A Return to Las Cuatro Milpas- Barrio Logan, San Diego
It’s been 25 years since I had tacos at Las Cuatro Milpas. As if you needed to be told, the Barrio Logan taqueria is well known in San Diego for traditional, abuela-style Mexican food. Nati and Petra Estudillo opened the family-run restaurant in 1933, right where it stands today.
For me, and many others, the front door of the restaurant is a time-warp portal. Walk through the front door and you’ll step back in time. Nothing had changed from 25 years ago when I entered the famous doorway recently. And I mean that in a good way; especially when it comes to the food.
Las Cuatro Milpas is an establishment where, whenever they are open, there is a stream of people lining up for tacos, tamales, and chorizo with beans. In the stream are people from all walks of life- locals, cops, firemen, Naval officers, men and women in suits, foodies- patiently waiting to satisfy their appetites for delicious, authentic Mexican food not found anywhere else.
It was 10:00 a.m. when I became part of the line yesterday. The wait wasn’t too long at that time of day. Coming in the doorway the view was unchanged from when I was here last, 25 years ago: an open kitchen just ten feet away where serious women are working steaming pots and fryers on the big stove, while quickly filling customer orders. I breathed deep at the sight and the fragrance of the cooking immediately filled my head.
Getting a tray, one of the ladies took my order (one pork tamal and two pork tacos), and I slid down the counter with it toward the cashier to pay. With a soft drink (no beer of any kind is sold*) my early lunch came to $6.35. I found a place at one of the long folding tables where I could enjoy my meal and casually watch the action of this well-oiled food factory.
Succulent and savory are words that came to mind when I took a hefty bite of the pork tamal. The masa surrounding the seasoned minced meat was moist. And with a spoonful of home-made chili sauce (tangy, spicy, oily, with medium heat) on the tamal, it was divine.
The two tacos were next to devour. Inside the deep fried crispy tortilla shell was the familiar succulent meat and shredded lettuce, dusted lovingly with cotija cheese, and garnished with diced onions and cilantro I had added earlier. Splashes of chili sauce completed these delectable treasures, and they were gone in minutes. So good!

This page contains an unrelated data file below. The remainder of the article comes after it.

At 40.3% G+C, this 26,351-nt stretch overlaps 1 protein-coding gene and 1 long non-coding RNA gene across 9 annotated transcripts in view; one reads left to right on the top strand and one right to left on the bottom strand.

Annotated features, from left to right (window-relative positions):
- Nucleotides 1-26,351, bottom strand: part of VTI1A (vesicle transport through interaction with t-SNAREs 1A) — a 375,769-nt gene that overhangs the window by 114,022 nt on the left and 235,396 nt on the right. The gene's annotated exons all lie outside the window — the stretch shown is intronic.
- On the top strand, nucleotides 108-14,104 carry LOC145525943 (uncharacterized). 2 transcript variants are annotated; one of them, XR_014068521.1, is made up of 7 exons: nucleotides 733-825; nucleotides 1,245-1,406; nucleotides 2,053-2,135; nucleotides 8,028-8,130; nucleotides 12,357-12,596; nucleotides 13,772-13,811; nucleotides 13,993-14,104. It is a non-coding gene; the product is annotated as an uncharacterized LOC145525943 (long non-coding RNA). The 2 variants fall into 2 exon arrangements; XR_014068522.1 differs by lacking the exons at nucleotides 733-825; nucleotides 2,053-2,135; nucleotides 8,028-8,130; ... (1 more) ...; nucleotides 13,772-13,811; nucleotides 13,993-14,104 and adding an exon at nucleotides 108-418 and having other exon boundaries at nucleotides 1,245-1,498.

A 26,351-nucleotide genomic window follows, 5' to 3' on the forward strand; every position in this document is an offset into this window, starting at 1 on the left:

While enjoying this wonderful food I was able to observe the women working hard in the in-house tortilleria at the rear of the restaurant. This is where Las Cuatro Milpas makes all the tortillas and masa used in their dishes and they sell out front. Up on one of the walls is a shelf with flickering votive candles and statues of Saints watching over the women making old-fashioned tortillas by hand.
Barrio Logan is one of San Diego’s oldest communities, and the oldest Mexican-American neighborhood. In 1910 there was an influx of refugees from the Mexican Revolution who came to this part of San Diego, and their descendants, like the Estudillo sisters, are still here.
Eighty-two years ago when Las Cuatro Milpas opened, Barrio Logan was still growing with new homes, tuna canneries, bayside businesses, factories, the railroad; and the taqueria was there to feed the residents and workers. Every taco and tamal made today by the Estudillo sisters are living treasures passed down by their grandparents, Nati and Petra, whose portraits still hang on the wall watching over the family and cherished customers.
Luiz Hara, The London Foodie, opened my eyes to the authentic, traditional taquerias here in San Diego, and Las Cuatro Milpas is on the list. I won’t let so much time elapse before returning to it, especially since I live close by.